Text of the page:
Garden Log

What skills to learn, what tools to get
grundomatic
Posts: 82
Joined: Thu Apr 29, 2021 9:04 am

Re: Garden Log

Post by grundomatic »

Before
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Rain Garden Oct '18
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Rain Garden Apr '19
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Rain Garden Mar '22
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I don't like mowing grass, nor using much water. I turned this area into a rain garden by digging a basin to catch the roof water that previously ran straight to the street. I dug up the patchy bermuda grass, then dug up the bermuda I missed, spread a native wildflower mix, and added cacti and succulents a coworker gave me from their yard. I then added home-made mulch--some from trimming the oleander, some from trimming mesquite volunteers in the wash, some my neighbor gave me when his wife gave up on her garden, and some from leaves and seed pods someone bagged up and put on their curb. I also put some home compost under the mulch, and have left pumpkins out in the basin to disintegrate as well. As for wood chipping the whole yard--that's what I'm working towards. Since we treated the house for termites and started doing this, the termites have stayed in the yard and out of the house.

Gilberto de Piento
Posts: 1867
Joined: Tue Nov 12, 2013 10:23 pm

Re: Garden Log

Post by Gilberto de Piento »

Very nice! Looks like a big improvement. I'd like to get rid of more grass eventually too.

SouthernAlchemy
Posts: 21
Joined: Fri Jan 15, 2021 8:11 pm

Re: Garden Log

Post by SouthernAlchemy »

This time of year I am full of optimism about the garden. It is full of life and energy, and I love walking around seeing all the plants waking up!

Already going strong:
Plenty of lettuce
Cilantro
Cabbage
Garlic
Peas
Onions
Carrots and Radishes just starting to come up

I harvest herbs - green onions, parsley, thyme, oregano and mint - all through the winter, but it is now time to start harvesting some lettuce. I have tried to keep track of my harvest in the past and have failed to do it consistently so that is really going to be a focus this year.

Still early but things are growing!
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Future blueberries:
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white belt
Posts: 1243
Joined: Sat May 21, 2011 12:15 am

Re: Garden Log

Post by white belt »

Baby peaches:

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I see conflicting information on the internet about when to thin peaches. I think we are going to wait another month or so before we initiate any thinning efforts.

white belt
Posts: 1243
Joined: Sat May 21, 2011 12:15 am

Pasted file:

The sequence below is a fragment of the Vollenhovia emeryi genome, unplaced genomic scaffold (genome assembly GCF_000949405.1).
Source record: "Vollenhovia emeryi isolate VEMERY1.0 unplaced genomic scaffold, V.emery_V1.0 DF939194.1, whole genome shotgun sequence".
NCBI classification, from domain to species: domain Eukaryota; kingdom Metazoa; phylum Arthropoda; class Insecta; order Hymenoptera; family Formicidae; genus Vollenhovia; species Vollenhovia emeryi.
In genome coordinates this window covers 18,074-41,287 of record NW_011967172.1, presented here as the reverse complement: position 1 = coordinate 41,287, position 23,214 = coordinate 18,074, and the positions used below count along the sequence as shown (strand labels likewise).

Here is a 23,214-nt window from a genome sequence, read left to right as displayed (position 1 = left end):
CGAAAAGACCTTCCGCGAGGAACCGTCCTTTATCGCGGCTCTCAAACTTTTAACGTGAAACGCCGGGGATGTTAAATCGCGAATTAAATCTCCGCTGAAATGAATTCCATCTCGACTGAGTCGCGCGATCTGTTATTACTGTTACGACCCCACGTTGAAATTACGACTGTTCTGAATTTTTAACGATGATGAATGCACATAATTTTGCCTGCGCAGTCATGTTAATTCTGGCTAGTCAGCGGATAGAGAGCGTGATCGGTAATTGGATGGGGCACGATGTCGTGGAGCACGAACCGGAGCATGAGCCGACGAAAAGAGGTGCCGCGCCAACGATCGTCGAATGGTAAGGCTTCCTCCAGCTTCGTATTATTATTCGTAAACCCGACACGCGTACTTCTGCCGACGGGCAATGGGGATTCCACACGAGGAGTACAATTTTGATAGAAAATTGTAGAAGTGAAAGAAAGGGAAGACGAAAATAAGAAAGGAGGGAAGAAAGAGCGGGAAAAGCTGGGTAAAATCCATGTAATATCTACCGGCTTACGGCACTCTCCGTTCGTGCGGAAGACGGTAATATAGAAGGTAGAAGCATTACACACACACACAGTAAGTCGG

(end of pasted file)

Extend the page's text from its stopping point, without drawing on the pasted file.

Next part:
Re: Garden Log

Post by white belt »

7Wannabe5 wrote:
Sun Mar 13, 2022 9:32 am
This is why it's often advisable to plant fruit trees on north side of house to prevent early blooming.
Good to know, however it happened to be that the peach tree was on the north side of the house and still bloomed before the last frost date. Moving it inside before the cold snap did the trick to save the harvest thus far.

jacob
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Location: USA, Zone 5b, Koppen Dfa, Elev. 620ft, Walkscore 73
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Re: Garden Log

Post by jacob »

May harvest update (lbs):
2022: 10.13
2021: 17.08
2020: 8.95
2019: 0.24

Late start this year. Weather was cooler until it wasn't. As such our horse radish leaves and Russian kale, which are usually big producers in spring, only managed to make a small amount of small leaves before they bolted. Rhubarb is doing fantastic but not included in May's harvest.

7Wannabe5
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Joined: Fri Oct 18, 2013 9:03 am

Re: Garden Log

Post by 7Wannabe5 »

Yeah, terrible spring. My rhubarb (about the only thing I got planted last year) is also going to town.

theanimal
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Re: Garden Log

Post by theanimal »

What do you do with your rhubarb? I've only heard of people using it as a jam or in pies and thus have been discouraged from ever trying to grow any.

guitarplayer
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Joined: Thu Feb 27, 2020 6:43 pm
Location: Scotland

Re: Garden Log

Post by guitarplayer »

Very recently I just stuck a chopped stalk with a couple of apples in the oven and had it with my porridge afterwards. Also cooked and cooled down instead of water with lemon.

jacob
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Re: Garden Log

Post by jacob »